Carbondale is at a crossroads | AspenTimes.com
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Carbondale is at a crossroads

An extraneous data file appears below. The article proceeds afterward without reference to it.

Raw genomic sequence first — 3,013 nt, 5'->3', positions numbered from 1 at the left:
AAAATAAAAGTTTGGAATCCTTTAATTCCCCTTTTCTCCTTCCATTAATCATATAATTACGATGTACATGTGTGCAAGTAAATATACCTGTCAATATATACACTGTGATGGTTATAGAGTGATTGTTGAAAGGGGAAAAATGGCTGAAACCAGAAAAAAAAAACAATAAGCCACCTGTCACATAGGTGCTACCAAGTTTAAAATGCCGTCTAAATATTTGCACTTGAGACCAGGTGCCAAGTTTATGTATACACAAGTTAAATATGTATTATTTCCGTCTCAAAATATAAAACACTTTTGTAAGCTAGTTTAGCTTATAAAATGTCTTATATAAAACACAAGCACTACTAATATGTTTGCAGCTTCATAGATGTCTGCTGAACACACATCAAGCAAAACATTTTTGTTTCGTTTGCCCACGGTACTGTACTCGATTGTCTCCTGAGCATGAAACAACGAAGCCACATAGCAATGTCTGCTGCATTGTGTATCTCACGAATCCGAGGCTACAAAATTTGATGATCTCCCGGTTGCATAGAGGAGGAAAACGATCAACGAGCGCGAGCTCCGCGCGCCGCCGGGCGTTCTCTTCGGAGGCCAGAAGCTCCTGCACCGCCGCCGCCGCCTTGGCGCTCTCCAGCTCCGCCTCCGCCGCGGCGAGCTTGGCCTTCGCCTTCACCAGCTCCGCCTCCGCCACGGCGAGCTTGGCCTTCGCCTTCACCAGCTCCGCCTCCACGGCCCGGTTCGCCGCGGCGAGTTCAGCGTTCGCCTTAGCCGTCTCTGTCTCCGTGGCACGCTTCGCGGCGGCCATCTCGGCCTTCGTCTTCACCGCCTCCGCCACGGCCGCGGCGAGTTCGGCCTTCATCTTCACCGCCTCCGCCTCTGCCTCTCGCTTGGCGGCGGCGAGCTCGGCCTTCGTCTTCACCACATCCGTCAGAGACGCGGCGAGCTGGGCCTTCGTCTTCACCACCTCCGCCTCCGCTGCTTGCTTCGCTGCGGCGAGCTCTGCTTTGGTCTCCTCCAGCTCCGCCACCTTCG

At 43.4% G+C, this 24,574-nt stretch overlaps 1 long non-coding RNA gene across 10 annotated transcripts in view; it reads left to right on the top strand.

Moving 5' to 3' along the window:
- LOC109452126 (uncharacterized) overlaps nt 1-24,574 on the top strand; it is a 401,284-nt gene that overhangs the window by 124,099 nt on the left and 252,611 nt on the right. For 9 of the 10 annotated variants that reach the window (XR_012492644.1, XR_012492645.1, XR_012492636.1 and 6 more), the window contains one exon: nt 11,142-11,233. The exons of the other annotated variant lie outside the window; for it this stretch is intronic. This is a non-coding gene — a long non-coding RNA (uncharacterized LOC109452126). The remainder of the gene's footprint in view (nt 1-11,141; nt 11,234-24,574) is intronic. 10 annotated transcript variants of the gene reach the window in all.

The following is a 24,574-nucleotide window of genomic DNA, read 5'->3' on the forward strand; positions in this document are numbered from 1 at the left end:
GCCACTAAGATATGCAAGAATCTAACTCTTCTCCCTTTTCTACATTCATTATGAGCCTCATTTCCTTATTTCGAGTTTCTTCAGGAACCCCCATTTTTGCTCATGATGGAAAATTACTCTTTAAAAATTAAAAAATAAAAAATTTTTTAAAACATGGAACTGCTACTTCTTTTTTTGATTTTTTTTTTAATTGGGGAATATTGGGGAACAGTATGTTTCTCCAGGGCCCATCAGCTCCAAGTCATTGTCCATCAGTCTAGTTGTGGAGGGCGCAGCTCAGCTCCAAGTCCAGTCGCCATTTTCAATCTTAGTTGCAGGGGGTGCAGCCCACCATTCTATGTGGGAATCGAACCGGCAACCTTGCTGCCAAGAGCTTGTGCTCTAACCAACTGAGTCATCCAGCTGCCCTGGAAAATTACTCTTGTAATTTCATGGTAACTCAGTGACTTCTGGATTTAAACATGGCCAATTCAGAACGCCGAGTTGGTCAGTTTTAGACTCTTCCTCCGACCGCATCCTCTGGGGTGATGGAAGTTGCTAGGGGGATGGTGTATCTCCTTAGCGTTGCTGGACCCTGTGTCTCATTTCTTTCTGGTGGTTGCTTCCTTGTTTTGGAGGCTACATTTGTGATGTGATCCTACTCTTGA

I recently attended a meeting where Michael Shuman, an author and speaker who promotes the concept of “Going Local,” gave a talk about the “Small Mart Revolution” as it relates to Carbondale’s potential for growth and the sustainable choices we must consider.He presented a convincing case for striving to keep Carbondale’s economy revolving around locally owned businesses, explaining the many benefits including keeping the retail dollar flowing within our community, the power of the multiplier effect, the low cost of local job creation, smart growth principles and the value of self sufficiency as being some of the key elements to a sustainable and healthy local economy.After Mr. Shuman’s presentation, he opened the floor up to the 150-plus people there to dive into the vision for Carbondale’s future. Many caring locals contributed varying opinions and asked intelligent questions. There was a genuine sense of active interest in the direction Carbondale was going. I left that meeting inspired and a bit concerned. Inspired by the participation and interest, yet concerned as there seemed to be a lack of focus on the long-term vision and a prevalence of discussion on the short-term retail dollar. What brought me to this area was the spectacular natural beauty, the unique charm of small town living and the amazing community of vibrant and caring people. In September 2004, National Geographic Adventure Magazine wrote, “Carbondale is the Ultimate Rocky Mountain Hideout” set at the confluence of the Crystal and Roaring Fork rivers, anchored to the south by 12,953-foot Mount Sopris; … exuding the unpretentious, outdoors-centric vibe that fueled Aspen, it’s up-valley neighbor, in it’s pre-fur, pre-Hummer days. They didn’t write, Carbondale has a great Home Depot anchoring a huge shopping center!The question facing us is: What steps are we, as a community, willing to take to maintain the majesty the brought us here and keeps us here? Carbondale’s magic is its unique small town appeal and the extraordinary natural beauty within and surrounding the community! This is a characteristic several towns are losing as they become homogenous, just another mountain town blending into every other town. At risk is potentially losing our attraction to visitors, the enthusiastic entrepreneurial “creative class” and our current residents. This would be devastating to the social and economic fabric the weaves our community together.I understand that retail is an important component to Carbondale’s vibrancy, well being and self sufficiency. However, it is vital at this juncture to speak up and insist on growth that is consistent with a vision for our community that is sustainable, local and that focuses on maintaining our communities enchanting character and sustains our area’s natural beauty.What I sensed was missing in the discussion after Michael Shuman’s presentation was the pressing question: What are the key reasons to embrace sustainability now? Global climate change, looming energy shortages, diminishing resources and a movement toward a lower carbon footprint are creating a changing economic paradigm. We sit at a crossroads with an opportunity to create a truly sustainable community that is evolving toward the new paradigm; or we can gravitate toward the easy, known, homogenous vision that may ultimately suffocate our community.We are blessed with many neighboring resources that can help guide us on our sustainable journey, including Carbondale Economic Localization, Solar Energy International, Rocky Mountain Institute, Community Office of Resource Efficiency, Wilderness Workshop, Susan Joy Hassol and many more. We have an abundance of knowledge at our disposal!There is a common message coming from these resources, many of which are sought after by the international community for their expertise. And, their message revolves around the changes heading our way and the critical need to act now. We are presented with an exciting opportunity! We have the ability to embrace the coming changes and create a community that will thrive and prosper in the long term. Changes in the way we live will happen. The question is: Shall we be proactive or reactive? Proactive is much simpler, cheaper and healthier. The choice is ours.Before us is a perception of two conflicting issues: revenue v. quality of life. The key word here is perception, because the reality is if you open your mind to the broad, long-term picture Carbondale can have both. The success in achieving both will come from the ability to look past the short term to what is possible, hold tightly to that vision, make any necessary changes to achieve that vision and keep focused. Keep focused on sustainability!We have an opportunity to create a unique, sustainable community that is located in one of the most beautiful places in the world. We have everything we need to achieve a sustainable vision right here, just waiting to become a part of our lives. If we succeed, and we can, our quality of life will surpass our greatest expectations, and the visitors we will draw to our community will increase tenfold because not only will we remain “the Ultimate Rocky Mountain Hideout,” but we will have become an amazing community that stuck to its values and is now a hallmark of sustainable living, serving as an example of what is possible when conviction and determination are combined with focused action to become a truly sustainable community.Please take the time to educate yourself and choose carefully!Shaine Ebrahimi is a resident of Carbondale. Editor’s note: Soapbox runs weekly on the Sunday opinion page. This spot is a forum for valley residents to comment on local topics. If you’d like to contribute, contact Naomi Havlen at The Aspen Times at 925-3414, extension 17624 or sned her an e-mail at nhavlen@aspentimes.com.